Moscow, June 25, Interfax - The victory of Islamist Mohamed Morsi in the Egyptian presidential election does not signify a domineering of the Muslim Brotherhood movement in the country because nearly half of voters voted for a candidate from military circles, said Alexey Makarkin, First Vice President at the Center for Political Technologies.
"Morsi's win does not consolidate Egyptian society. Virtually half of all voters cast their ballots for the candidate from the military who opposes the Muslim Brotherhood movement. The margin with which Mohamed Morsi led in the second round is fairly insignificant," Makarkin told Interfax.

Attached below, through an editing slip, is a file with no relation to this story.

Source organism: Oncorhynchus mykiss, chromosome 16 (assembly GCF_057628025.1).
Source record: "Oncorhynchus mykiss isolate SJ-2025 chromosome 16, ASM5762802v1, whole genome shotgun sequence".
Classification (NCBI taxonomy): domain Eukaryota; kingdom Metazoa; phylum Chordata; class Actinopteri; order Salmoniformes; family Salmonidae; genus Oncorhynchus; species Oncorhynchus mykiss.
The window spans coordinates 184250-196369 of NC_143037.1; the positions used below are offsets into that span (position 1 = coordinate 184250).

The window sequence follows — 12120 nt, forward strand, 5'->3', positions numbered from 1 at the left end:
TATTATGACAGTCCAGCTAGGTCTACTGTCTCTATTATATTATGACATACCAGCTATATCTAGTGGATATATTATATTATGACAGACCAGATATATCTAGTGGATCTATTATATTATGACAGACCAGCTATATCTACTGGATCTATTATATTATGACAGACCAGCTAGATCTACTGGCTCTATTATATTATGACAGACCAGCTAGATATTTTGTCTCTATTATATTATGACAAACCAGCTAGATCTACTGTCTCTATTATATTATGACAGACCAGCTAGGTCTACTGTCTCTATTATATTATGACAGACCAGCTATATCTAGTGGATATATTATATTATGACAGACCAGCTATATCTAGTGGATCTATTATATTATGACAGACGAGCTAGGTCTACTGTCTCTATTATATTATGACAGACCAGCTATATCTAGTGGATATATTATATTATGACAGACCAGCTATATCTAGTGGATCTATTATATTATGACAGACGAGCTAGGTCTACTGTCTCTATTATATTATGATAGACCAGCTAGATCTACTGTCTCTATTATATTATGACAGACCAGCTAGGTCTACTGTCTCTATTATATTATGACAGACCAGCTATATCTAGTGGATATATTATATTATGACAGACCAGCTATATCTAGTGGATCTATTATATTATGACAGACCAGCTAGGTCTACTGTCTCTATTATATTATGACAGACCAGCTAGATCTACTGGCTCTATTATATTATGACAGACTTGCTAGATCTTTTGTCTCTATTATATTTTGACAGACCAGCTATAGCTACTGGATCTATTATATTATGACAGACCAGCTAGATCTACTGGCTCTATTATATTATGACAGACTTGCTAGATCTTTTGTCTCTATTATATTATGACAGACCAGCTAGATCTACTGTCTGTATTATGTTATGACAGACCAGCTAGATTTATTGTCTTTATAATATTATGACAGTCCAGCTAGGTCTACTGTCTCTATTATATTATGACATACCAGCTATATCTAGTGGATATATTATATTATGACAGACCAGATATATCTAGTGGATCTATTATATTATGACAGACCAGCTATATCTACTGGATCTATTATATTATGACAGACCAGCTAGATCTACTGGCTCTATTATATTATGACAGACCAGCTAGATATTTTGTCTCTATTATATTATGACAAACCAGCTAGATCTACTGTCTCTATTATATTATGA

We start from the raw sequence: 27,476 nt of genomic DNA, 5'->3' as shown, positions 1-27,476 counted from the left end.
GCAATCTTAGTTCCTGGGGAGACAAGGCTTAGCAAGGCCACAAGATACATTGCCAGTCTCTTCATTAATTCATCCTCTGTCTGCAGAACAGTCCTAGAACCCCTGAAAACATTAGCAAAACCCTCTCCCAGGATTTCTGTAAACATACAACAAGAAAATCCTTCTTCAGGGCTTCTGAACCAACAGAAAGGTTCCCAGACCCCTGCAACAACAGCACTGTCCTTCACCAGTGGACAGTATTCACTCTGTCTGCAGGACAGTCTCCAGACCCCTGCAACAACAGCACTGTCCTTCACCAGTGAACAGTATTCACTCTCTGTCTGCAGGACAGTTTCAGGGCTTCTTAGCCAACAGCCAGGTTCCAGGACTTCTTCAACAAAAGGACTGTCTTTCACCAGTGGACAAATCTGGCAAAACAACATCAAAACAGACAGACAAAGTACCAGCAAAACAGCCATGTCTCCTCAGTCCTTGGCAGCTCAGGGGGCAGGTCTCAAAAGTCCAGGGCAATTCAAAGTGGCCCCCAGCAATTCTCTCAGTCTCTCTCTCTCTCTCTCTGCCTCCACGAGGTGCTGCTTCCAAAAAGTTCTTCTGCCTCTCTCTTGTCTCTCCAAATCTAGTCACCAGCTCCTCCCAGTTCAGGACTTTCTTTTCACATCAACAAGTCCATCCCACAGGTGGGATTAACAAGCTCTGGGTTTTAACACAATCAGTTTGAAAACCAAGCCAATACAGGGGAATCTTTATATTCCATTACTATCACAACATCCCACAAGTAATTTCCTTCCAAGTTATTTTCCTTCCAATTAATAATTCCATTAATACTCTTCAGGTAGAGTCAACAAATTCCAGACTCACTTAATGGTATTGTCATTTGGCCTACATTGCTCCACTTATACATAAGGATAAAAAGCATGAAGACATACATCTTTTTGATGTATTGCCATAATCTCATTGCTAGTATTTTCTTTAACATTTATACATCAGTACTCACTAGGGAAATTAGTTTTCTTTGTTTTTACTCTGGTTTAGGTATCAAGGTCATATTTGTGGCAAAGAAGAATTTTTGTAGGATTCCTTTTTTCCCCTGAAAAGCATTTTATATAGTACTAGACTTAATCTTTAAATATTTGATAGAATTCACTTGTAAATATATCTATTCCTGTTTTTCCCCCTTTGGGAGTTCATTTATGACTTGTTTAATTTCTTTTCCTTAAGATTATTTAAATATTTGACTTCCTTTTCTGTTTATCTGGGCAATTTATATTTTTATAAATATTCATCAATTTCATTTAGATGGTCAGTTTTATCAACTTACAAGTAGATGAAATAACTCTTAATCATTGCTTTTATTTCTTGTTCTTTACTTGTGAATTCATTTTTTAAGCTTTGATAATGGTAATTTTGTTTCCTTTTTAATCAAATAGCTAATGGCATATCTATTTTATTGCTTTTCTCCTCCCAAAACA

The political standoff between Islamists and the military will create certain difficulties for Egypt's foreign policy, the expert said. "Earlier Islamists promised to the West to respect Egypt's international commitments. However, there is also another factor such as paths that will demand a review of relations, with Israel, for instance," Makarkin said.
Muslim Brotherhood's Morsi won the second round of the Egyptian presidential election, the country's central electoral commission said on Sunday.
According to the official data, he mustered 13,230,000 votes. His rival Ahmed Shafik, the last prime minister under former President Hosni Mubarak, mustered 12,347,000 votes.